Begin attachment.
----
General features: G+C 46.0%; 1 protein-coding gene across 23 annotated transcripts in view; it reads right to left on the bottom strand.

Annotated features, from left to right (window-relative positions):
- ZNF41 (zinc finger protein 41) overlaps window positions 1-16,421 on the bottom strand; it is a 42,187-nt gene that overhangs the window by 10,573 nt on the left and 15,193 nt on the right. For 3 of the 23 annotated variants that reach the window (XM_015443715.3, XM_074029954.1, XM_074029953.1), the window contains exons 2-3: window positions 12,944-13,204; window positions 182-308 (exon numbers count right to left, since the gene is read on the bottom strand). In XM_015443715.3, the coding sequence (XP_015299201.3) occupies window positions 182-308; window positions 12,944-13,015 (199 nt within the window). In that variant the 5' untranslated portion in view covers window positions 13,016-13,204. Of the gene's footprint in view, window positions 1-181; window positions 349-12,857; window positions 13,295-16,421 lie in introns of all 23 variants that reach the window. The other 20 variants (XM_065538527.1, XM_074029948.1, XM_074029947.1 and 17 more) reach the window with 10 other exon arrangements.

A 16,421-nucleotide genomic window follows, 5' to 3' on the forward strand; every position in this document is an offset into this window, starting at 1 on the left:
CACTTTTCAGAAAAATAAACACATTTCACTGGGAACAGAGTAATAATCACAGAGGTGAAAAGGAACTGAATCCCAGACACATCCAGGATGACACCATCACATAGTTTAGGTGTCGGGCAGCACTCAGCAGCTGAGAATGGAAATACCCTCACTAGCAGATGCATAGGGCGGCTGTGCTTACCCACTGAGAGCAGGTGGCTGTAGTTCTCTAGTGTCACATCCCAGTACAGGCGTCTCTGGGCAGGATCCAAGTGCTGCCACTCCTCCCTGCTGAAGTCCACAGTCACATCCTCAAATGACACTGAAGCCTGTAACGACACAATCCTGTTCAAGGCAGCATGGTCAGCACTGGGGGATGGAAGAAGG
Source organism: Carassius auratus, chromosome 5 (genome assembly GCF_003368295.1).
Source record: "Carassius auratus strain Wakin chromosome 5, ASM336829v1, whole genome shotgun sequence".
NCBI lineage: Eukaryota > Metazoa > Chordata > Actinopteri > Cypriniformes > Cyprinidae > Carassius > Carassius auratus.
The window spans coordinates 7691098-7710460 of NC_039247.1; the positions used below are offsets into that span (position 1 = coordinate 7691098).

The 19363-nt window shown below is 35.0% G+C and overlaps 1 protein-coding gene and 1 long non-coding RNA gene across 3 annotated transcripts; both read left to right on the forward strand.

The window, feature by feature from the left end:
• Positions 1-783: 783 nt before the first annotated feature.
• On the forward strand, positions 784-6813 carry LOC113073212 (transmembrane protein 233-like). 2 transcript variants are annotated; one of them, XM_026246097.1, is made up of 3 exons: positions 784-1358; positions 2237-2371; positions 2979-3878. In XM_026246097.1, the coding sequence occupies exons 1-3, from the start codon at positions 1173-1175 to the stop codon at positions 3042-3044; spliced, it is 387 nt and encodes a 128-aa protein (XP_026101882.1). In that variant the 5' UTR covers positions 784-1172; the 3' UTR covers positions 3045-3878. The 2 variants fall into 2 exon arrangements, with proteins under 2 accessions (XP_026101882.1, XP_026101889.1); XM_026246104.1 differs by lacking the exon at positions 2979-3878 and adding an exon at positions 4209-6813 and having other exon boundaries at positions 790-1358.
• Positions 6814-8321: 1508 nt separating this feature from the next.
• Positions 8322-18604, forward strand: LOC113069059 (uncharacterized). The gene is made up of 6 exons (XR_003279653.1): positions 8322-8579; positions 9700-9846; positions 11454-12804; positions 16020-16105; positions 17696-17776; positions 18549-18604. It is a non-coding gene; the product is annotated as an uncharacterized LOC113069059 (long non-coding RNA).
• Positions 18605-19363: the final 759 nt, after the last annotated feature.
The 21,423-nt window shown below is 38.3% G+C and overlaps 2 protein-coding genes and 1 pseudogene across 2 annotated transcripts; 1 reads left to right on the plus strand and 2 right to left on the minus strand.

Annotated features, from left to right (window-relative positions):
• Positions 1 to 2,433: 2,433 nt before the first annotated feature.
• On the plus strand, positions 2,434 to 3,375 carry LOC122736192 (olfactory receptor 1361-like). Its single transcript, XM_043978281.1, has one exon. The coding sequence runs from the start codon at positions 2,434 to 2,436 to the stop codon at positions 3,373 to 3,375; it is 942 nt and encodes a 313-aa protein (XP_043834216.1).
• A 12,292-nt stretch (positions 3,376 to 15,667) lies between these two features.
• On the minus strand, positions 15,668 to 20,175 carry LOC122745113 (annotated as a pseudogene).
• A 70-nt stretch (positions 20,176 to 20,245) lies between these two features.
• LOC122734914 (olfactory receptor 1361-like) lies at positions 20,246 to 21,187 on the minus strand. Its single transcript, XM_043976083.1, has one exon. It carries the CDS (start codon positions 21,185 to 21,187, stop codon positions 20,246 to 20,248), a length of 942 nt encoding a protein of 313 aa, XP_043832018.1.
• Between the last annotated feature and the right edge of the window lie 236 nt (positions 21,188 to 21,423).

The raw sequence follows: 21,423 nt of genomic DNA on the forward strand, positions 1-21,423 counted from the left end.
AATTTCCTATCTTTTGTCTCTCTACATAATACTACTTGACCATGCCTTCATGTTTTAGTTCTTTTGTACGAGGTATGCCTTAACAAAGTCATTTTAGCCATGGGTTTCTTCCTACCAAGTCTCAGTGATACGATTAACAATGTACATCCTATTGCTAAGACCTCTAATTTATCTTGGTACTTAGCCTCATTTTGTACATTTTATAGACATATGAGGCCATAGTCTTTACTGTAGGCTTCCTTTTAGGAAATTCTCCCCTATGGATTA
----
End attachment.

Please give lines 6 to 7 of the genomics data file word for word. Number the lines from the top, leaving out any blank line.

Source organism: Carassius auratus, chromosome 5 (genome assembly GCF_003368295.1).
Source record: "Carassius auratus strain Wakin chromosome 5, ASM336829v1, whole genome shotgun sequence".